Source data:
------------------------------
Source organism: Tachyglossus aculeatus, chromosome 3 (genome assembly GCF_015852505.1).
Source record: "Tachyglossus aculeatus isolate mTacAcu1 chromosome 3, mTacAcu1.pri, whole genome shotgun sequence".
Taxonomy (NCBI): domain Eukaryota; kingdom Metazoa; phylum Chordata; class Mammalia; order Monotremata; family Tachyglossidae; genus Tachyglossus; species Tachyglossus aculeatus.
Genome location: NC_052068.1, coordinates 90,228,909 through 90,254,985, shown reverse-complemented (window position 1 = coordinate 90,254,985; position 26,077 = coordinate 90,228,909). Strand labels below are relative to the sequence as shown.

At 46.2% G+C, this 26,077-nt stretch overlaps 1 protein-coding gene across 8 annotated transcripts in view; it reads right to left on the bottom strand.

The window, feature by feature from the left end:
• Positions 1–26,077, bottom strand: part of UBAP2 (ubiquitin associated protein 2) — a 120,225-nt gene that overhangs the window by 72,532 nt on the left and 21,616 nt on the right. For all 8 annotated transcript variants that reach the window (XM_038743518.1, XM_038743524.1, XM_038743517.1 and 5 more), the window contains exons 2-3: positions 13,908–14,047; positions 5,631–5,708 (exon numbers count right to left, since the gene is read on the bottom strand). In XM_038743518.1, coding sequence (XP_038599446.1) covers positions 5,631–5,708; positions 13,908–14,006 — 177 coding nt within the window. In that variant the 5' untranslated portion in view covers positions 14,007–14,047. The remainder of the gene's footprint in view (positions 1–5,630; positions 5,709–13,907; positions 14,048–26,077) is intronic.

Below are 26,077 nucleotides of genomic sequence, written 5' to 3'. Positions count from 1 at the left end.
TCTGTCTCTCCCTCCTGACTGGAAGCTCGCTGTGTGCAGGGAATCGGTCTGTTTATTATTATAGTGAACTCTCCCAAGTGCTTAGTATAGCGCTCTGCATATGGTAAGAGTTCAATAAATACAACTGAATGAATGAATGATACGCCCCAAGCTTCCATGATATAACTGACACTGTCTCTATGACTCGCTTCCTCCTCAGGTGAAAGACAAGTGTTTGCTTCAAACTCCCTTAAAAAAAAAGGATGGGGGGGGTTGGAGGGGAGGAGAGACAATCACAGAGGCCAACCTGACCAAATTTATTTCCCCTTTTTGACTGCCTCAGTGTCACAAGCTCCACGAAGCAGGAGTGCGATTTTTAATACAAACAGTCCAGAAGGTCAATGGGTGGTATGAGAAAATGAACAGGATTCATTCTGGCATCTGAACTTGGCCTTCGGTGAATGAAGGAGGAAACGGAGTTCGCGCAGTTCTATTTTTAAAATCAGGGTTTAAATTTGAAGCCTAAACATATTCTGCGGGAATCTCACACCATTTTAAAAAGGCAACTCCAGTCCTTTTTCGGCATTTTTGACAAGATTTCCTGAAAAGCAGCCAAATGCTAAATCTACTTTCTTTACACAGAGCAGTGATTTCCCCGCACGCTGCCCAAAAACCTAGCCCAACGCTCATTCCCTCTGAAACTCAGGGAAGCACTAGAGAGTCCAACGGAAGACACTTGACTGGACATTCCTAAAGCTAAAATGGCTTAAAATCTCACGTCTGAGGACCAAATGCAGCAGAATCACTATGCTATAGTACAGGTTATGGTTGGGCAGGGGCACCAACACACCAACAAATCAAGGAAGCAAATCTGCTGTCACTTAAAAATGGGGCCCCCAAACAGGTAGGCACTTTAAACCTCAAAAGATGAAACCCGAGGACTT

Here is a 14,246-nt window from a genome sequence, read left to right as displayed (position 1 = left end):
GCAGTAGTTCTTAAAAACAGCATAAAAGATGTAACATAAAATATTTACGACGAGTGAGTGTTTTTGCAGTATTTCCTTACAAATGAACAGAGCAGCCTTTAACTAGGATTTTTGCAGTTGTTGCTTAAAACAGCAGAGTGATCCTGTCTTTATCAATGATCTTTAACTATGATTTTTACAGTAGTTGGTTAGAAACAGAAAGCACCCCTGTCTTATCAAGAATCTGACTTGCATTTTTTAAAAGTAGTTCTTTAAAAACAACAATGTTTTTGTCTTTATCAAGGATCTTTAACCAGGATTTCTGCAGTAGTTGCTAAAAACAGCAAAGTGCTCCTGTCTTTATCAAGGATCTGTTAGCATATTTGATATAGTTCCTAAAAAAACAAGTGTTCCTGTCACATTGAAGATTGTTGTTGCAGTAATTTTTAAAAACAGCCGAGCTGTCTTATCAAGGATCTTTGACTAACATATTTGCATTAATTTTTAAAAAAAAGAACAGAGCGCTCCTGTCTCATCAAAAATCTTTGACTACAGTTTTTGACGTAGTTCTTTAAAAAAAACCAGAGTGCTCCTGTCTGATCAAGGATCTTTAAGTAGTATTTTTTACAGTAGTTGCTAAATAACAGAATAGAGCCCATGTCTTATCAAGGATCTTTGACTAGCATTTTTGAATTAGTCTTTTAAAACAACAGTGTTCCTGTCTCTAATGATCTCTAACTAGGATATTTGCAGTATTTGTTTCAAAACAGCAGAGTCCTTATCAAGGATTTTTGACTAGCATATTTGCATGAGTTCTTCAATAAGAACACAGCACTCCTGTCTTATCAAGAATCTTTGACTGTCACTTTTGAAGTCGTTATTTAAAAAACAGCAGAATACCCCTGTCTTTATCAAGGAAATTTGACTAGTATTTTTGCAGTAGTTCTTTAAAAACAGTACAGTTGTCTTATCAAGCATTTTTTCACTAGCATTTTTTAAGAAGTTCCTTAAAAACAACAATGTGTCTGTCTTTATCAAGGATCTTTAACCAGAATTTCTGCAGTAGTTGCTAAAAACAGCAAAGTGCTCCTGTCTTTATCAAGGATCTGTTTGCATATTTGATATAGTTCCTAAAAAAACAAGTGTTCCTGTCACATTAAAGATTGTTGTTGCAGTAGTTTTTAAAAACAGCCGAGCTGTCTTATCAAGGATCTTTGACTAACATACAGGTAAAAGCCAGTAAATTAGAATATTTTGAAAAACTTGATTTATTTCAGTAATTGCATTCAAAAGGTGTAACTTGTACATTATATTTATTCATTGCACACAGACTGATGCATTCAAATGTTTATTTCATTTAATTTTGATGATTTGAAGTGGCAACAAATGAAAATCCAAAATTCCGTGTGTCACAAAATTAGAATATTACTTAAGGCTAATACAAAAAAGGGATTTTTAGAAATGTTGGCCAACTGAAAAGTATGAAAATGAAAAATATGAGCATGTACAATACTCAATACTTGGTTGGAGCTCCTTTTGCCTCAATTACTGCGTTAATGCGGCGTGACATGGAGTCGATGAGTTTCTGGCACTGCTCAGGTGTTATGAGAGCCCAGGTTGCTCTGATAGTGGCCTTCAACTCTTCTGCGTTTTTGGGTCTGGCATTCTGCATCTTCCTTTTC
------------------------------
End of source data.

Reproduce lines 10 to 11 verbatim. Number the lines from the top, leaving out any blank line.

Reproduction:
Here is a 14,246-nt window from a genome sequence, read left to right as displayed (position 1 = left end):
GCAGTAGTTCTTAAAAACAGCATAAAAGATGTAACATAAAATATTTACGACGAGTGAGTGTTTTTGCAGTATTTCCTTACAAATGAACAGAGCAGCCTTTAACTAGGATTTTTGCAGTTGTTGCTTAAAACAGCAGAGTGATCCTGTCTTTATCAATGATCTTTAACTATGATTTTTACAGTAGTTGGTTAGAAACAGAAAGCACCCCTGTCTTATCAAGAATCTGACTTGCATTTTTTAAAAGTAGTTCTTTAAAAACAACAATGTTTTTGTCTTTATCAAGGATCTTTAACCAGGATTTCTGCAGTAGTTGCTAAAAACAGCAAAGTGCTCCTGTCTTTATCAAGGATCTGTTAGCATATTTGATATAGTTCCTAAAAAAACAAGTGTTCCTGTCACATTGAAGATTGTTGTTGCAGTAATTTTTAAAAACAGCCGAGCTGTCTTATCAAGGATCTTTGACTAACATATTTGCATTAATTTTTAAAAAAAAGAACAGAGCGCTCCTGTCTCATCAAAAATCTTTGACTACAGTTTTTGACGTAGTTCTTTAAAAAAAACCAGAGTGCTCCTGTCTGATCAAGGATCTTTAAGTAGTATTTTTTACAGTAGTTGCTAAATAACAGAATAGAGCCCATGTCTTATCAAGGATCTTTGACTAGCATTTTTGAATTAGTCTTTTAAAACAACAGTGTTCCTGTCTCTAATGATCTCTAACTAGGATATTTGCAGTATTTGTTTCAAAACAGCAGAGTCCTTATCAAGGATTTTTGACTAGCATATTTGCATGAGTTCTTCAATAAGAACACAGCACTCCTGTCTTATCAAGAATCTTTGACTGTCACTTTTGAAGTCGTTATTTAAAAAACAGCAGAATACCCCTGTCTTTATCAAGGAAATTTGACTAGTATTTTTGCAGTAGTTCTTTAAAAACAGTACAGTTGTCTTATCAAGCATTTTTTCACTAGCATTTTTTAAGAAGTTCCTTAAAAACAACAATGTGTCTGTCTTTATCAAGGATCTTTAACCAGAATTTCTGCAGTAGTTGCTAAAAACAGCAAAGTGCTCCTGTCTTTATCAAGGATCTGTTTGCATATTTGATATAGTTCCTAAAAAAACAAGTGTTCCTGTCACATTAAAGATTGTTGTTGCAGTAGTTTTTAAAAACAGCCGAGCTGTCTTATCAAGGATCTTTGACTAACATACAGGTAAAAGCCAGTAAATTAGAATATTTTGAAAAACTTGATTTATTTCAGTAATTGCATTCAAAAGGTGTAACTTGTACATTATATTTATTCATTGCACACAGACTGATGCATTCAAATGTTTATTTCATTTAATTTTGATGATTTGAAGTGGCAACAAATGAAAATCCAAAATTCCGTGTGTCACAAAATTAGAATATTACTTAAGGCTAATACAAAAAAGGGATTTTTAGAAATGTTGGCCAACTGAAAAGTATGAAAATGAAAAATATGAGCATGTACAATACTCAATACTTGGTTGGAGCTCCTTTTGCCTCAATTACTGCGTTAATGCGGCGTGACATGGAGTCGATGAGTTTCTGGCACTGCTCAGGTGTTATGAGAGCCCAGGTTGCTCTGATAGTGGCCTTCAACTCTTCTGCGTTTTTGGGTCTGGCATTCTGCATCTTCCTTTTC